The M52 2.8 litre engine packs a good punch for what is a rather large heavy car. As you would expect from a BMW the power delivery is smooth and fairly uneventful, but the six cylinder growl from the RAMAIR air filter and scorpion exhaust fitted on this car really brought it to life. The VANOS (BMWs variable valve timing system) gives a wide powerband and plenty of low down torque, combine this with the slick, precise gearbox and well weighted steering and you begin to understand why the E46 has a reputation as a great car to drive and popular as a budget track or drift tool. The M-sport suspension isn’t the firmest but as a stock setup it’s fairly impressive. The greatest feature of a any 3 series is when you turn off the electronic interference, even with the standard open rear diff, you can have some fun drifting at your local private “professionally organised” roundabout drift event.

Unfortunately a tatty E46 is never going to turn many heads and the non-facelift models like this one are looking dated, but for cheap power and rear tyre destroying smiles I can’t fault one. If there’s a car doing doughnuts at a car meet, it’s bound to be a BMW. Cheap, strong, parts are plentiful and rear wheel drive.  Strip out the interior add a hydraulic handbrake and deep dish steering wheel and you have the perfect skid toy.

If you are buying an e46 3 series take a look at this quick checklist of issues that we found with ours, some are good to haggle on price or some you may want to use an excuse to walk away:

  • Brake lines – the steel brake lines rust pretty bad on these, but grab some copper pipe and a brake flaring tool and it is a reasonably easy fix, just beware of snapping bleed nipples and hoses on the caliper
  • Rear subframe bushes – common fault, even M3s suffered , when changing gear you will hear a noticeable thump from the rear. Bit of a time consuming job but not a deal breaker if you are willing to do the job yourself. Whole rear subframe has to be dropped out . Look out for cracked chassis around the mounting points for the subframe, cracks are more common on M3s but it can occur on other models too.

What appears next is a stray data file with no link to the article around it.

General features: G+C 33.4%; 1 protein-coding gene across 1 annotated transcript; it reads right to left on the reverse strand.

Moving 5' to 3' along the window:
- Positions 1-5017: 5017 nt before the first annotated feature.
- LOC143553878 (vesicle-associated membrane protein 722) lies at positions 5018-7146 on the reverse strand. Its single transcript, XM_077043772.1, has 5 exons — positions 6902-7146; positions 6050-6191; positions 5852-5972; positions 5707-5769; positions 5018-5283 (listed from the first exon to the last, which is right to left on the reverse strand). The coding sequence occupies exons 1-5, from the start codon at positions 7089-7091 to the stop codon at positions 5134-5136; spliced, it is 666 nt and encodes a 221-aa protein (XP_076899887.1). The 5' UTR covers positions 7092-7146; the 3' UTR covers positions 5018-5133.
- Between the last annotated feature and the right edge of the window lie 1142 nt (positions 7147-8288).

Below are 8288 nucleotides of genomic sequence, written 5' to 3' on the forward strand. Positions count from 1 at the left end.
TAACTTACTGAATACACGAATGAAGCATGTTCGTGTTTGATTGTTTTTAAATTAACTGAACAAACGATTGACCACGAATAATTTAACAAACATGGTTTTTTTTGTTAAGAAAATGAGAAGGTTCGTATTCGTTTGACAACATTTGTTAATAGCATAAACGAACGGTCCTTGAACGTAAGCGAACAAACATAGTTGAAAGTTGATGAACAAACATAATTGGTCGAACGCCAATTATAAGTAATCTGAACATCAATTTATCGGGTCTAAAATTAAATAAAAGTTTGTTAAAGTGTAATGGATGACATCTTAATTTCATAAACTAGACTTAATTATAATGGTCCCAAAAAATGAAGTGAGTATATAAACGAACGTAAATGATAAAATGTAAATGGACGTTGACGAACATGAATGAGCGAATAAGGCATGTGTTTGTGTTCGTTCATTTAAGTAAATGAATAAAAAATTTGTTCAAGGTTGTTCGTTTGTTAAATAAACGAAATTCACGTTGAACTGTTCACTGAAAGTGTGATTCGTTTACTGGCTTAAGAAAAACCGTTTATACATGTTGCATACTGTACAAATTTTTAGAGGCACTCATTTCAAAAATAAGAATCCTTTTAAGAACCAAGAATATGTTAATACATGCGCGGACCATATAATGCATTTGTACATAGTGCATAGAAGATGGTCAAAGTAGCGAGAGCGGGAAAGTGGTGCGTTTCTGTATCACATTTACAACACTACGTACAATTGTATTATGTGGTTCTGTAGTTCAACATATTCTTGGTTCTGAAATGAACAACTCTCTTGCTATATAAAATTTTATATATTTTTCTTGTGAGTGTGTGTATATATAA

• Wheel Arches – BMW 3 series are notorious for the wheel arches rotting. Put your hand round the inner lip of the wheel arch. Look out for hideous chrome arch covers attempting to hide the rust beneath.
  • Cooling system – e46 cooling systems seem to suffer a bit. Failed radiators, water pumps, expansion tanks and hoses are all an issue. Sometimes they can lead to head gasket failure. Check for recent service/replacement of these, get the car nice and hot and keep an eye on the temperature gauge. BMW engines generally run smack in the middle of the coolant temp gauge once warm. Any deviation could be a sign of a fault in the cooling system.
  • Head gasket failure – adverts that say just had radiator and coolant pump replace concern me. I question why they would do that just before sale. Misfires on tickover, oil in coolant, excessive white smoke from the exhaust, increased cooling system pressure or temperature gauge deviation can be a way to tell if a head gasket has failed or use a “sniff tester” to know for sure.
  • Oil leaks – the 4 cylinder BMWs suffer more than the 6 cylinder but valve cover gaskets can be a common but easy fix.
  • VANOS – the BMW variable valve timing system can wear. This will manifest as a rattle once warm. Pop the bonnet and rev the car a little while listening in the engine bay. This can be a expensive and time consuming repair depending on the fault.
  • LSD – it is expensive to get a Limited Slid Differential for an E46 BMW, most drifters weld the diff, but this can be uncomfortable for a daily drive car.

This list is by no means exhaustive and is only based on our experience.